If something smells awful, it’s because it’s disgusting, right? Maybe, but the truth is a little bit more complicated.
A recent study found that our immediate olfactory reactions to stimuli are heavily influenced by the emotional reactions of other people. This suggests that when we smell something bad, we may be picking up on people’s emotions just as much as the scent of the object. Such a conclusion would fit with previous studies which found a strong relationship between our senses and our emotions.
A team of researchers out of the Ruhr-University Bochum in Germany, examined whether exposure to happy and disgusted faces would affect participants’ reactions to various odors. Participants were shown images of either happy, disgusted, or neutral faces before being exposed to various scents.
Perhaps surprisingly, the participants reacted significantly differently depending on which expression they were exposed to. They rated scents more positively after seeing happy faces, while rating them more negatively after seeing disgusted ones. This held over the majority of scents, despite the odors varying drastically from caramel to human sweat. Only when exposed to the smell of feces did emotion fail to have an impact.
When combining these results with fMRI brain scans, the researchers were even able to identify the section of the brain responsible. They highlighted the role of the piriform cortex, in conditioning our response to a scent, even before we actually smell it.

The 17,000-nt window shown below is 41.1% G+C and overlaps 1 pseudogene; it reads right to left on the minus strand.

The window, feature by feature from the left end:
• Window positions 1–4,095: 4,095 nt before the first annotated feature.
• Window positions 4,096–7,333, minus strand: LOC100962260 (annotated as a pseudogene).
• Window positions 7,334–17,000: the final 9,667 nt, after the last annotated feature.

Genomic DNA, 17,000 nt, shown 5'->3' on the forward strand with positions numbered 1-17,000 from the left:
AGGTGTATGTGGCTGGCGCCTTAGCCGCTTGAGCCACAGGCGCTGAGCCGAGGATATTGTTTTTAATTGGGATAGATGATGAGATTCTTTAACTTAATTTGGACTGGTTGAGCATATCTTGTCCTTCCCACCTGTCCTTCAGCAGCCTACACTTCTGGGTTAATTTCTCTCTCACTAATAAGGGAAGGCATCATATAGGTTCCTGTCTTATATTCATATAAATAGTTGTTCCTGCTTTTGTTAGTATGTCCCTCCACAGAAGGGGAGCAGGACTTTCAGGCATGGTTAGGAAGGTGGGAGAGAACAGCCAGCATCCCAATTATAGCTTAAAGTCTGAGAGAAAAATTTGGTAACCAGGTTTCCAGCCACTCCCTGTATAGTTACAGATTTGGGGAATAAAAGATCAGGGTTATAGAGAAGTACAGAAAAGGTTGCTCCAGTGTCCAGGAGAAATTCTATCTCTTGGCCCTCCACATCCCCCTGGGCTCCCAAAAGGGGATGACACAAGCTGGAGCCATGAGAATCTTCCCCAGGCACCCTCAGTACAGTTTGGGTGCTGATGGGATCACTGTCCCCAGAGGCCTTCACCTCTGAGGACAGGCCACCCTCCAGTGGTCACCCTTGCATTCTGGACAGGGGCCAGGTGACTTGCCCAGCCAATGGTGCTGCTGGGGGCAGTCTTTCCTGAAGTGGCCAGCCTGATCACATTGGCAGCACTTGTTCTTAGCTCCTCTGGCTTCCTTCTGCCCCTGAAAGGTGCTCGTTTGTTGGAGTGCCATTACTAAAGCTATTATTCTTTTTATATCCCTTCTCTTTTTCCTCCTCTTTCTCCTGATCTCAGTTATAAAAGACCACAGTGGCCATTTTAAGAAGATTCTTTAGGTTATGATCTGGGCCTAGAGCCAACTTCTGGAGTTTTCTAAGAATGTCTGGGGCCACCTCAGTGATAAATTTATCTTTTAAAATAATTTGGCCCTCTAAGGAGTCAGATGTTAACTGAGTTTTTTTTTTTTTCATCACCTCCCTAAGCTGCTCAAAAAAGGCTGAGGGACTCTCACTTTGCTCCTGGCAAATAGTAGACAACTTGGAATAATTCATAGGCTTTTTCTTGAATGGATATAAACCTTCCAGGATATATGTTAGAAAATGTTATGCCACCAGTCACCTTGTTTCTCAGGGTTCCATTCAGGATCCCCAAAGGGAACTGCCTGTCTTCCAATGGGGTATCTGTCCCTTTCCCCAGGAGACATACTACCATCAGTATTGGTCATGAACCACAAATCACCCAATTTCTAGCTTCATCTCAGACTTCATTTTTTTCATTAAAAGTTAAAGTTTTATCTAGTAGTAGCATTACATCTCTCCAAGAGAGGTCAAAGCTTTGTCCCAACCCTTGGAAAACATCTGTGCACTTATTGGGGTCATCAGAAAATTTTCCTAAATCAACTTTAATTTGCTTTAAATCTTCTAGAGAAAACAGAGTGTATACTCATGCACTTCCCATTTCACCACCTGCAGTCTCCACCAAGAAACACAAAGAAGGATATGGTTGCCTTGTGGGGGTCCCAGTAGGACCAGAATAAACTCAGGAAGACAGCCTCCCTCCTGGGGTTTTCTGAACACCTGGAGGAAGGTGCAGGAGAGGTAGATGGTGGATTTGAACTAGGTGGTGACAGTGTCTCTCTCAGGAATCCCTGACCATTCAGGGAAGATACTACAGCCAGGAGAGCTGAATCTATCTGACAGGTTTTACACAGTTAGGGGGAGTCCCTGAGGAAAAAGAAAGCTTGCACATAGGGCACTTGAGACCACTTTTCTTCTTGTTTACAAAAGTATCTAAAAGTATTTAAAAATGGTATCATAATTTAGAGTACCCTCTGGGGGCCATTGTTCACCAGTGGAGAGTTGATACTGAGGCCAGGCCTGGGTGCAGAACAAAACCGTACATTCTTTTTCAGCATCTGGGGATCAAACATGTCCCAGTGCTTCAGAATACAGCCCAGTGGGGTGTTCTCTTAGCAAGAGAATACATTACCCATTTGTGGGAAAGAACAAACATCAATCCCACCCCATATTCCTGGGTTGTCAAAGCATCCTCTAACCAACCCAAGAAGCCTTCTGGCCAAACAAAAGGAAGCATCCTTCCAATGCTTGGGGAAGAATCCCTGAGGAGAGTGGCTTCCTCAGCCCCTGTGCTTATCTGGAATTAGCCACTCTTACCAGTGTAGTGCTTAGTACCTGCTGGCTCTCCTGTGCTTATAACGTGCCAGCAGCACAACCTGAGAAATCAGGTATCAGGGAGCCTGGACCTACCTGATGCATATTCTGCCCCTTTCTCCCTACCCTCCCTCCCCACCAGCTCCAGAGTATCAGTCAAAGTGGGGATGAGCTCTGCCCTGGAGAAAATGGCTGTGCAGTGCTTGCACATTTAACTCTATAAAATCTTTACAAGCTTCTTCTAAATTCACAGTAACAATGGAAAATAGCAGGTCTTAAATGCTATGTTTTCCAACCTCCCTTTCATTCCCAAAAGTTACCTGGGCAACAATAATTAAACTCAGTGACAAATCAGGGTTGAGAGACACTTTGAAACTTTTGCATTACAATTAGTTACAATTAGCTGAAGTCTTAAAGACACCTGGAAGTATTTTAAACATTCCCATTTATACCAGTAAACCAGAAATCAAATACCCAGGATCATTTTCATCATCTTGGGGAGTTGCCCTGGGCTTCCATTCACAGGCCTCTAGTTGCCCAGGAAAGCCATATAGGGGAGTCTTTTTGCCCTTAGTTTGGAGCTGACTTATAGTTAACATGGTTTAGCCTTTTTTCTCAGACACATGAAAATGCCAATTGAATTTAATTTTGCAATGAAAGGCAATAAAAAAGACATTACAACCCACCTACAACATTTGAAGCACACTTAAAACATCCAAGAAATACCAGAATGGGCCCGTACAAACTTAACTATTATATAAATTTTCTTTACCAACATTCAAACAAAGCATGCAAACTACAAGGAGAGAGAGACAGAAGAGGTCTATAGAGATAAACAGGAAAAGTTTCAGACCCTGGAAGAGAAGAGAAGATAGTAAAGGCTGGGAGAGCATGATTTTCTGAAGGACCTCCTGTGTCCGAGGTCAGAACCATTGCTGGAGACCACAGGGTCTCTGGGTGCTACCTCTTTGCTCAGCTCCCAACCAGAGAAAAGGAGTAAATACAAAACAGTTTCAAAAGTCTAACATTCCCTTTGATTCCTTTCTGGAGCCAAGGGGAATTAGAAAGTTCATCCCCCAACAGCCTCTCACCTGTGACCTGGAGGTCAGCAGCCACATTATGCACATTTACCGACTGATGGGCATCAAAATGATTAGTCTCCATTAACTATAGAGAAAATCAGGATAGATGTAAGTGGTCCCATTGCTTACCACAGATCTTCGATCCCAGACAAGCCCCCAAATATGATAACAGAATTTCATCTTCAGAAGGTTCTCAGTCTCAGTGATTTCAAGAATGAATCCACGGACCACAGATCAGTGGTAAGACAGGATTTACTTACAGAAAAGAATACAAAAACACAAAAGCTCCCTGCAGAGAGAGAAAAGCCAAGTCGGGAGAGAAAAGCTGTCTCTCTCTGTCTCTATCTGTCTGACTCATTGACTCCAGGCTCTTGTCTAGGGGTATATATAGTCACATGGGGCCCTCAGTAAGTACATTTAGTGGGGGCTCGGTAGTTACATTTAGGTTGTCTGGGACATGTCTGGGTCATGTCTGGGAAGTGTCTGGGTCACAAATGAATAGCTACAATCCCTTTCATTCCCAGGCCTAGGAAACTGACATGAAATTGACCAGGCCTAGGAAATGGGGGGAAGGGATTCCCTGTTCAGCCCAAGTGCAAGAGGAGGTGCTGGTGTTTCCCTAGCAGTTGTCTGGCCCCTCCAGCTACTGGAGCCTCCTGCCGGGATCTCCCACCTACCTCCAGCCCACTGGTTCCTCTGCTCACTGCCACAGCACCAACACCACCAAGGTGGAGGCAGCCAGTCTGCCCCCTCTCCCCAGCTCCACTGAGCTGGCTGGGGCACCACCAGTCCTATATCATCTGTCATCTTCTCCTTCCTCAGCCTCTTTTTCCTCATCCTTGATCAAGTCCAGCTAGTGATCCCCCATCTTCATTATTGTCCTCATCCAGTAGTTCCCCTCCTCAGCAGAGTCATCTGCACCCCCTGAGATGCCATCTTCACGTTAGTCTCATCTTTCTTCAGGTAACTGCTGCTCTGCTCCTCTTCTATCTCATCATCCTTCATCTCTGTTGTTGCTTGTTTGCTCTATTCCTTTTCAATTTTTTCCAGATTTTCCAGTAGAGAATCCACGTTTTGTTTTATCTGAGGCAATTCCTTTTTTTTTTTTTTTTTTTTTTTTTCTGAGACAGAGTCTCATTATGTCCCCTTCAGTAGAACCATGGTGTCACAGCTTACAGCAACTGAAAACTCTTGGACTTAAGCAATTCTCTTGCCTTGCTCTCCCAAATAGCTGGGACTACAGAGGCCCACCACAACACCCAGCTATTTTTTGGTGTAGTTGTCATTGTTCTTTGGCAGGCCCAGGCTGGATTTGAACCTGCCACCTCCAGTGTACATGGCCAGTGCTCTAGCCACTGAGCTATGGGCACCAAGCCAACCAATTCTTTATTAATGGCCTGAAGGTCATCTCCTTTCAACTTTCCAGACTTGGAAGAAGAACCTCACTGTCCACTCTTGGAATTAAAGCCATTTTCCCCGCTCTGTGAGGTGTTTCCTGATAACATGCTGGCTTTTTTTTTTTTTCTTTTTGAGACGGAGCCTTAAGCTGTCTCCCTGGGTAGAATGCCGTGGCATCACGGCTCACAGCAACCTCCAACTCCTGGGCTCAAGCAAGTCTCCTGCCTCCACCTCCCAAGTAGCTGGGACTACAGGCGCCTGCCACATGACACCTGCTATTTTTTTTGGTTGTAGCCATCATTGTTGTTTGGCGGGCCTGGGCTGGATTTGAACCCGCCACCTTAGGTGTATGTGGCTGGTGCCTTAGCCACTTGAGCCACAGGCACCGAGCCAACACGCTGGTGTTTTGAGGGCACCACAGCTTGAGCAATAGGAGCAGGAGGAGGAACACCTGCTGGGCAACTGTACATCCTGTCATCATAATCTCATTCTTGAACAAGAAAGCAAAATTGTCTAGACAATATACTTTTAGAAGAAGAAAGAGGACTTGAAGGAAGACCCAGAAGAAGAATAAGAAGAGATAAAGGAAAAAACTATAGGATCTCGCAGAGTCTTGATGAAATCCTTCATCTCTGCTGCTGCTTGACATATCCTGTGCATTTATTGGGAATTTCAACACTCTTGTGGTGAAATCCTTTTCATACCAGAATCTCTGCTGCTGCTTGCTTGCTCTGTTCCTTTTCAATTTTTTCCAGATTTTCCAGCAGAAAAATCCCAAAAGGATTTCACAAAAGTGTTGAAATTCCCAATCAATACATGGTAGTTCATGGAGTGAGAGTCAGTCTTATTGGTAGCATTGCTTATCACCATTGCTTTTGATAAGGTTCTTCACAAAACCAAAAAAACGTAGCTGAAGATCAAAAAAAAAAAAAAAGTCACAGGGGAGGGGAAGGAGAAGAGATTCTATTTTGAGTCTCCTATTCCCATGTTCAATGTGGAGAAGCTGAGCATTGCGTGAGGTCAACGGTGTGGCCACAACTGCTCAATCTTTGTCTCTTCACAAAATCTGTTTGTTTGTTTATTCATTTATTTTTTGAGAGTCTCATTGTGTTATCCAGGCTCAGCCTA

These results may seem shocking. Don’t our senses simply tell us how the world is around us? Our very empirical skills seem challenged if our sense of smell has more to do with expectation than reality!
However, previous research into other senses has repeatedly found that emotions can influence our sensations, whereas sensations can similarly impact our emotions!
One 2011 study found that tired or overburdened participants actually perceived hills as steeper than those who were energetic or unencumbered. Similarly, happy participants considered their food as actually tasting better than sad ones, while fearful individuals ranked noises as louder and cliffs as higher. In each case, the emotions seemed to profoundly shape perceptions.
This relationship between emotions and sensations works the other direction too: many sensations can trigger certain emotions.
For example, our repeated exposures to certain scents can condition us to react in specific ways. This holds when ardent coffee drinkers immediately feel energetic and upbeat when exposed to the smell of coffee. This can happen even before a drop touches their lips.
After we repeatedly experience pleasure and energy from consuming coffee, our brains become accustomed to associating those feelings with the beverage and are then triggered by the smell, taste, or even sight of it! In a similar, though less uplifting fashion, the mere smell of fire can trigger a fear response in many people, even if they are perfectly safe.
Could happiness be a purchasable commodity like any other?